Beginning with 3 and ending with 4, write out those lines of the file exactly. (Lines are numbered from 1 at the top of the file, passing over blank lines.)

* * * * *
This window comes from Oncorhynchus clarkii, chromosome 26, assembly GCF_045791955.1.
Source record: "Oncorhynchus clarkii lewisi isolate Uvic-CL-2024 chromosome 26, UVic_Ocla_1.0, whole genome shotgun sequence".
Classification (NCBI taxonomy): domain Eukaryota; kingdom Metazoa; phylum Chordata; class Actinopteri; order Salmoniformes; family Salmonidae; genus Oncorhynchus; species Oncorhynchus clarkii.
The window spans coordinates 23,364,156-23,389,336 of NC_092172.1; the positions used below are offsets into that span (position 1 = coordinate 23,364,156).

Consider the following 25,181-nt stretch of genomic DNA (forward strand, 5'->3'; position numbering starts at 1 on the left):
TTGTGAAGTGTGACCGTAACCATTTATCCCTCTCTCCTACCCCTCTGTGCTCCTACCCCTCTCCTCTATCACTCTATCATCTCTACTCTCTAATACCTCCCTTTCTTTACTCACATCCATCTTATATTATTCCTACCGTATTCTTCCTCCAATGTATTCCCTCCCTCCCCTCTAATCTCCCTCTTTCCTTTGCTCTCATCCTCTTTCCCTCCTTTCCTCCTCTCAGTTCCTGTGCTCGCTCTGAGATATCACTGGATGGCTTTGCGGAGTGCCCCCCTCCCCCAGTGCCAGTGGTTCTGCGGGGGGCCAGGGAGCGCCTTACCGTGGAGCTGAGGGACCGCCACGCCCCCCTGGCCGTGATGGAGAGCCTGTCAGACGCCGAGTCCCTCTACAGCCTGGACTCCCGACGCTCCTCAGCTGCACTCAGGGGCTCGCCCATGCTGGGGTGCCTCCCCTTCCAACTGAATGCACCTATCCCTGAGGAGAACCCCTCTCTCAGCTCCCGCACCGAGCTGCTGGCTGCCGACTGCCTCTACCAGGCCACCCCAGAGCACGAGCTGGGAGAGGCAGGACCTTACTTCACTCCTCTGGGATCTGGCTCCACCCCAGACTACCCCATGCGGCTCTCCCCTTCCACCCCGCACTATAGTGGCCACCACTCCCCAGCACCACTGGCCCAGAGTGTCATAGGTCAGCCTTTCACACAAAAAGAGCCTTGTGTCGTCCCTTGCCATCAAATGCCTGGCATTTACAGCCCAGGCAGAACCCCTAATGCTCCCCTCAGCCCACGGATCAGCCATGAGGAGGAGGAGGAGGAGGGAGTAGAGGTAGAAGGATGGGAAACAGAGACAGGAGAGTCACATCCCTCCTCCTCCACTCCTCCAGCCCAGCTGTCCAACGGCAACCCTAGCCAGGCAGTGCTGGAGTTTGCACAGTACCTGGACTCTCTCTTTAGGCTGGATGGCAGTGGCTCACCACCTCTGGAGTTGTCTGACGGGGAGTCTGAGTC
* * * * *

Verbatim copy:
Classification (NCBI taxonomy): domain Eukaryota; kingdom Metazoa; phylum Chordata; class Actinopteri; order Salmoniformes; family Salmonidae; genus Oncorhynchus; species Oncorhynchus clarkii.
The window spans coordinates 23,364,156-23,389,336 of NC_092172.1; the positions used below are offsets into that span (position 1 = coordinate 23,364,156).